We’ve said that Nyasha and Tambu are deuteragonists of what we could call a bildungsroman or a kunstlerroman– already, given the historical and social context of the production of Nervous Conditions, a contradiction erupts. The novel itself as a coming-of-age narrative is of course non-indigenous to Zimbabwe– it’s an adopted cultural form, a legacy of colonialism just as surely as Robert Mugabe’s strange career from liberation fighter to quasi-tyrant is a product of related forces. We need to think of these two “scripts” together: Dangarembga’s powerful work of art, a text that renders the pressures of the hybridized post-colonial subject, and ZANU-PF’s winding path from its resistance against the white-majority rule of Ian Smith’s Rhodesia to its refusal to bow to IMF/WorldBank “structural adjustments” to its position right now at this very moment on the verge of ending with a bang or a whimper.
Now wait a minute: have you read the news about Zimbabwe yet? If not, then the question you might ask yourself is to what extent this tendency toward apathy or indifference on the part of far too many Americans with regard to the world, especially Africa, is a symptom of our collective cultural narcissism. Yeah, we’ll eat your food, Americans seem to say, but don’t expect us to show any interest in what’s happening to your people. Alright.
With Nyasha we have a perfect figure for the “nervous condition introduced and maintained by the settler among colonized people with their consent.” The disordered female body is represented in her character as a cultural statement. Nyasha’s refusal to take food, her anorexia, functions metonymically as a rejection of the larger social system. Because she is culturally hybrid there is no possibility that she can occupy any “pure” subject position. Nyasha is like Southern Rhodesia (Zimbabwe) itself– bifurcated and tormented, threatening to dissolve from intolerable contradictions. Yet none of the characters in NC are absolutely victims or heroes. Nyasha lashes out and collapses. Tambu, newly bilingual, adapts, adopting various strategies of cultural and personal survival. Surely the women of this novel, under European rule and hemmed in by Shona patriarchy, are doubly subjugated, the proletariat, we could say, of the proletariat. Thus Nyasha’s illness functions not simply as “victimage” but as a protest, a reasonable response to an unreasonable situation. And against that strategy of resistance we need to return to a primary dynamic of colonialism: the internalization of colonial violence. Nyasha, as the colonized, turns against herself. Her anorexia is an attack against “the Native.” So what have we got here? Self-destruction or psychological decolonization?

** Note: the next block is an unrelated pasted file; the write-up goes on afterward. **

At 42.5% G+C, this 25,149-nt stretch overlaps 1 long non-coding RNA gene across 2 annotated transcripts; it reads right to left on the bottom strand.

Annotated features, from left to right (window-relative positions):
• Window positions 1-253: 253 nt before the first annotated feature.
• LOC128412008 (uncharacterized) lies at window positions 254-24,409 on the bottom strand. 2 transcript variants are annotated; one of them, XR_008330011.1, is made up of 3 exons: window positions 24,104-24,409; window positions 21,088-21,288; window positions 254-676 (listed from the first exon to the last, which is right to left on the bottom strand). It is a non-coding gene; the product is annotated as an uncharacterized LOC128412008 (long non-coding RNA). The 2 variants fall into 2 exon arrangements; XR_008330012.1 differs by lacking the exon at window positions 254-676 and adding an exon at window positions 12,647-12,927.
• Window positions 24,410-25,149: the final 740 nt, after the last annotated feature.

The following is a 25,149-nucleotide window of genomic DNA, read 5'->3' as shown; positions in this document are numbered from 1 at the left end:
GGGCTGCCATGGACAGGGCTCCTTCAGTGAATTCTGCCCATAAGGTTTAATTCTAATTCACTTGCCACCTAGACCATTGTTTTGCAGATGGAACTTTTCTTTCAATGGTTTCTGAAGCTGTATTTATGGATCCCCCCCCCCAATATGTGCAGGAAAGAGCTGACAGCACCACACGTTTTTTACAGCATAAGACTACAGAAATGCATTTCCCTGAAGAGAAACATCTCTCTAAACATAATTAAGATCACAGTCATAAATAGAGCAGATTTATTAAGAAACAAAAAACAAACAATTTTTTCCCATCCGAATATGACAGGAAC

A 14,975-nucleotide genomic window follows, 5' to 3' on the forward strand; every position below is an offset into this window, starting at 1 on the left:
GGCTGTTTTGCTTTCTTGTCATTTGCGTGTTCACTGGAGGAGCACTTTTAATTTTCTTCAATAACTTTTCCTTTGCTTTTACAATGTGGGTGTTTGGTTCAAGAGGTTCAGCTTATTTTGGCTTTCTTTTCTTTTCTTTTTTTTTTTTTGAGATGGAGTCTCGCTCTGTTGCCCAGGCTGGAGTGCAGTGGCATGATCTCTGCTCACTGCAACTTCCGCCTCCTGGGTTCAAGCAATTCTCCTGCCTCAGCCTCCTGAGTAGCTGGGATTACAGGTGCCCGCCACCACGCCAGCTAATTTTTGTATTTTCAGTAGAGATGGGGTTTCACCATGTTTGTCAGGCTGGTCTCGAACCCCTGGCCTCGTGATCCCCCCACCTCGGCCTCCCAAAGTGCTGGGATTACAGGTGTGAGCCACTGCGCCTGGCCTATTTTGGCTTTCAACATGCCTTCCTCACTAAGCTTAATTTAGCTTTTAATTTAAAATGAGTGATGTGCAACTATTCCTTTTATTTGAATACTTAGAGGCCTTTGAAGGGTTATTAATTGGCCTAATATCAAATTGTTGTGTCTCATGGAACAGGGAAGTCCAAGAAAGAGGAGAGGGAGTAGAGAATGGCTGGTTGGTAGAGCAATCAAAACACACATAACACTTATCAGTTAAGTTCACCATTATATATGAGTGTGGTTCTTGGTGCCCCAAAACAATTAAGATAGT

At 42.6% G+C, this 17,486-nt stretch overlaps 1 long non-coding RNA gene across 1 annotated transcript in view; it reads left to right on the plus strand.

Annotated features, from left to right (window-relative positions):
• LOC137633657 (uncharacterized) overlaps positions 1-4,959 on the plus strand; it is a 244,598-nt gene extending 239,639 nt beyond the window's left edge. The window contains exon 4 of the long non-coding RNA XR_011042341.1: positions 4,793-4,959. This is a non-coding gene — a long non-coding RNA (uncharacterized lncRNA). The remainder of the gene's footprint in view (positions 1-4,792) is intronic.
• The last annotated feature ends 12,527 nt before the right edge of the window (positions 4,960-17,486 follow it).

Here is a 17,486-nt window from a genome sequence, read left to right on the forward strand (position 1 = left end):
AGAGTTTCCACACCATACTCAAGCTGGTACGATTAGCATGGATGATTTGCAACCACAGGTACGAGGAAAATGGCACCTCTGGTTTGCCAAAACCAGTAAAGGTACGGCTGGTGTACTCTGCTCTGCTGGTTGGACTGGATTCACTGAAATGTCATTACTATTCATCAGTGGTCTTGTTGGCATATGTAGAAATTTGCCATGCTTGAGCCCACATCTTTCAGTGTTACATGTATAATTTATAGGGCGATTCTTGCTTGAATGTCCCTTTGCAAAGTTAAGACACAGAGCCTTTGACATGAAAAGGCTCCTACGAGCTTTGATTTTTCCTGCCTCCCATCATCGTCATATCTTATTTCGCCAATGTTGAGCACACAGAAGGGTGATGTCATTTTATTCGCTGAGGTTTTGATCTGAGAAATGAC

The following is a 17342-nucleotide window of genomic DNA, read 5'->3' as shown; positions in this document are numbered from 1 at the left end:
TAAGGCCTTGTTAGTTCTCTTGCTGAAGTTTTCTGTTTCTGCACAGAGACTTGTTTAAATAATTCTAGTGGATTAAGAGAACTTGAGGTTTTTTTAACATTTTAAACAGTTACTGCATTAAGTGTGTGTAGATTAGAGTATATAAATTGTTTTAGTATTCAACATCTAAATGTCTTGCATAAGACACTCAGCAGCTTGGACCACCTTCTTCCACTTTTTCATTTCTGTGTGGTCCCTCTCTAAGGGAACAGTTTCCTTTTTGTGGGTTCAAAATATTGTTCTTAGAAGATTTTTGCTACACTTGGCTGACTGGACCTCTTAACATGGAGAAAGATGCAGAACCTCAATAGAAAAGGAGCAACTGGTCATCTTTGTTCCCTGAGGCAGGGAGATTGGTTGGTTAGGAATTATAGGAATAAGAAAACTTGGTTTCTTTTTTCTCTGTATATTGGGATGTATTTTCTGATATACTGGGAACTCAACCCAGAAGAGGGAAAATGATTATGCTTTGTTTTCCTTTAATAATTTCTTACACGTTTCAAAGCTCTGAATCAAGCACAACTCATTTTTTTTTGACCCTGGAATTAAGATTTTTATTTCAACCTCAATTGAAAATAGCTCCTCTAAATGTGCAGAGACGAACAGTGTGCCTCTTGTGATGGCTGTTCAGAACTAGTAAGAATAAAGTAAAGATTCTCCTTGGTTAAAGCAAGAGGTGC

Clearly the issue of gender complicates the colonizer/colonized dichotomy we saw in Memmi’s essay. It also conflicts with liberal feminism’s monolithic portrayal of patriarchy: the 3rd world woman has a different set of coordinates and problems than her 1st world sisters. If the colonized is already split after the manner of WEB DuBois’s “double consciousness” then the female “native” is divided again. This fissuring gets to the heart of one of most perplexing questions of national independence movements: Who will be freed? Will we simply reproduce the social hierarchy of the colony, substituting a local bourgeoisie for white masters? Will we fully decolonize? What does that mean? Where do we go from here?
For post-colonial women these uncertainties are underscored by their enduring social abjection. Two weeks ago I asked, “What’s women’s work?” The short answer: all of it. The labor of childbirth, the work in the field or the market, the domestic duties at home, the sexual obligations of marriage (which can also, admittedly, function as a form of leisure and sustenance). Patriarchy, colonialism, and capitalism are all systems that regulate or control the body, especially the female body, and its activities. “Women’s work” creates value, yet it is value women seldom accrue to themselves. The value of women, then, lies in their production of value which is never “for them.” It’s clear enough that this was the case under colonialism in Southern Rhodesia, where women were forbidden by law to own land.
One of the challenges we face, as readers of Nervous Conditions with an interest in current events in Zimbabwe is how to think through all these contradictions without simply dismissing the post-colonial subject as a victim. That would be a mistake. To posist someone as merely a victim is to hold them in contempt.